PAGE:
Chairs of Rheumatology
Over the last number of years Arthritis Ireland has been spearheading the creation of Ireland's first Chairs of Rheumatology with more than €7 million raised so far. These funds will be invested in this groundbreaking initiative at Irish universities over the next five years.
Currently Ireland is ranked 23rd out of 25th in research outputs in Europe. This is due to severe underdevelopment in academic rheumatology nationwide. We also have the lowest number of consultant rheumatologists in Europe per head of population with one per 400,000 versus the World Health Organisation’s recommended level of one per 80,000. Amongst those 95% have general medicine commitments up to 50% of their time. It’s not just in practice that rheumatology is neglected either; it is estimated that that as little as 10% of undergraduate time is spent exposed to rheumatology during university training.
However the future now looks a lot brighter for Ireland on the rheumatology landscape. Based on the successful model adopted by the Arthritis Research Campaign in the UK (ARC), which made the extraordinary discovery of the anti-TNF protein that lead to the development of biologic drugs, Arthritis Ireland’s Chairs of Rheumatology will provide cutting-edge teaching, training and research in rheumatology here. It is the most significant development in Irish rheumatology to date.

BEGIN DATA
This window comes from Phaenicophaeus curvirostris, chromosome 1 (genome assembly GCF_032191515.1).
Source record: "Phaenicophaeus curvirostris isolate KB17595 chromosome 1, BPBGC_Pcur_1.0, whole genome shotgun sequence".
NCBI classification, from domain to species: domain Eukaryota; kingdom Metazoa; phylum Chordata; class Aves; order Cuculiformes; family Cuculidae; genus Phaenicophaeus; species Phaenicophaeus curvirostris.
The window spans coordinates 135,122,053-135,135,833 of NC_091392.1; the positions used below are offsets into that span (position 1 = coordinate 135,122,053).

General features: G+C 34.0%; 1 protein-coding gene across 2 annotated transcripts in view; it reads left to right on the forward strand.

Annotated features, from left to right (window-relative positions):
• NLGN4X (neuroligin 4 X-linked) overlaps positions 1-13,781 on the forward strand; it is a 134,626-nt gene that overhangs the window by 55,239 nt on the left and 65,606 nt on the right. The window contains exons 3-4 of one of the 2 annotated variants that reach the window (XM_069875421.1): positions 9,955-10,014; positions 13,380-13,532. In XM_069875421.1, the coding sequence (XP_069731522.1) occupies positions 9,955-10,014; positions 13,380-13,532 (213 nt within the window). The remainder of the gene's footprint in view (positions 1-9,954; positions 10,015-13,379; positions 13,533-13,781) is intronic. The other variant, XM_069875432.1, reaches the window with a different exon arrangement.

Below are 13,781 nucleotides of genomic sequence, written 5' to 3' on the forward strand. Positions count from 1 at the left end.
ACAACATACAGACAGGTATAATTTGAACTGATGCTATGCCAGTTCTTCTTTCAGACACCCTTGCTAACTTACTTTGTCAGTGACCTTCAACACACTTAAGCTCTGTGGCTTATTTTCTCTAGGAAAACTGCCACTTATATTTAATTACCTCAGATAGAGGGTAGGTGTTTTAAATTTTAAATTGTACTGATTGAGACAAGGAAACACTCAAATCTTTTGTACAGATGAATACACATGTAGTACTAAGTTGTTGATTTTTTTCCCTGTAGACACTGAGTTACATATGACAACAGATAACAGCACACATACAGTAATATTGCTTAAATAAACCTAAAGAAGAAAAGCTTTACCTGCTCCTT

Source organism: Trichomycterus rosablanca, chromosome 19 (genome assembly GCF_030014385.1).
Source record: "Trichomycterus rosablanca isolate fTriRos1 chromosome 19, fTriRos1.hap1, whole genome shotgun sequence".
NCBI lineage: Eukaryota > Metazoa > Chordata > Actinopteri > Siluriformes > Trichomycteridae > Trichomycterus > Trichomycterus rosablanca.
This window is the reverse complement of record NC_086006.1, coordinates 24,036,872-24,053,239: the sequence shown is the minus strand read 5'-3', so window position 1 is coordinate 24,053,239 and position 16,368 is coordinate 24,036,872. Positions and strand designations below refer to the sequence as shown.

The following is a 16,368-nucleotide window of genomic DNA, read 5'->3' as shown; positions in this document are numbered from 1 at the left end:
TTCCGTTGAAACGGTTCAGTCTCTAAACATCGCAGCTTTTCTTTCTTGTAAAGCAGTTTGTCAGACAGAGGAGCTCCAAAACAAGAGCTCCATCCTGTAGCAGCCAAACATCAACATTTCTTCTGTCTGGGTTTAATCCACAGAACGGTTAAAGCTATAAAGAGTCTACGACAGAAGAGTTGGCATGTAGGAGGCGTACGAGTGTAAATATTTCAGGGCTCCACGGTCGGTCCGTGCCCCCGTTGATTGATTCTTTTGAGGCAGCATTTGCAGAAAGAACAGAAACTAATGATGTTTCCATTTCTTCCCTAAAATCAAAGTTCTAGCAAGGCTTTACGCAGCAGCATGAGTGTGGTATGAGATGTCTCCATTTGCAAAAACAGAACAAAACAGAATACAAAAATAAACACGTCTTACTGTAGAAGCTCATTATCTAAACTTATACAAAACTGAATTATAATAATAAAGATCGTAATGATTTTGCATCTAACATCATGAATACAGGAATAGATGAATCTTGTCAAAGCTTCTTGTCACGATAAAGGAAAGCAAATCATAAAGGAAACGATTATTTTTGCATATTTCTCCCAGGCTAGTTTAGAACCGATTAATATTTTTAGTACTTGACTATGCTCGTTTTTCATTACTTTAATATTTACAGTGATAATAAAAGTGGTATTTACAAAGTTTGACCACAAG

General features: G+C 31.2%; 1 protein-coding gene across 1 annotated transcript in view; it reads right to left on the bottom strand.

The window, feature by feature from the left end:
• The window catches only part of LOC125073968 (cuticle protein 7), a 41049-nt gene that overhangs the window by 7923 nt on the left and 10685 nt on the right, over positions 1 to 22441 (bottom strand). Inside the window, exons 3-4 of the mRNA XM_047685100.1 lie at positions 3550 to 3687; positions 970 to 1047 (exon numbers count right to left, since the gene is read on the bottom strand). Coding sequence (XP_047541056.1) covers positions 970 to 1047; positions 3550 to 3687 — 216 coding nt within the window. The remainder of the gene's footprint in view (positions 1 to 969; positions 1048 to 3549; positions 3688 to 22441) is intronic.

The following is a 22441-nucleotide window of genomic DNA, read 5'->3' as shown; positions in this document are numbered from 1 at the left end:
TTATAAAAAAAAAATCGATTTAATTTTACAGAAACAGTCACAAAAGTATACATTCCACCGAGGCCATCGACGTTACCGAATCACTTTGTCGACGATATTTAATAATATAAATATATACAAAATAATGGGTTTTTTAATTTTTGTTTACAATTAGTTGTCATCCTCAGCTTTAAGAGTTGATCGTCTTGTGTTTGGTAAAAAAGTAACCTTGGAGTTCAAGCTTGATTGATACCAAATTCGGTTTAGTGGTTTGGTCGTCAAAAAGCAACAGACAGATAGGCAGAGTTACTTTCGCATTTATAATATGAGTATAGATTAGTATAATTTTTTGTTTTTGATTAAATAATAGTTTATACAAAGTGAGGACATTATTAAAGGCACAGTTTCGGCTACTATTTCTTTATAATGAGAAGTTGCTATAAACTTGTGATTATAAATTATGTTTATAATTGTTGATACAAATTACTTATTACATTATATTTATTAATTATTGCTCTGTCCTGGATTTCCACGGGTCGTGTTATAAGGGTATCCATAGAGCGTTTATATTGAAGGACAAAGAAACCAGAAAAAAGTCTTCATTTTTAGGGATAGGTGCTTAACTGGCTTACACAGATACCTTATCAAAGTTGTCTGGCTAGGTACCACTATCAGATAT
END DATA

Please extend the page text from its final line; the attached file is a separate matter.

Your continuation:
The funding for this project is derived from three sources; significant grants from Atlantic Philanthropies, a matching fund raised by Arthritis Ireland with strong support from the pharmaceutical industry and further support from the HSE to fund the clinical sessions. A call for proposals was sent out to all Irish medical schools in 2008 and, following review by an international committee, University College Dublin and Trinity College Dublin were selected to host the first two Chairs of Rheumatology. It is envisaged that the two appointees will collaborate together in creating a centre of excellence for teaching, training and research in rheumatology and will ultimately boost overall patient services and help to improve the lives of patients living with arthritis.
The final stages in the development of this initiative are now being completed and it is expected that the posts for both chairs will be advertised in the near future. Once these appointments have been made, the selected rheumatologists will take up their positions and begin to drive the development of education in rheumatology. This development will also see more patients with musculoskeletal complaints being seen and treated by experts in the field. The Chairs of Rheumatology will be launched next month at Arthritis Ireland’s 30th birthday celebration.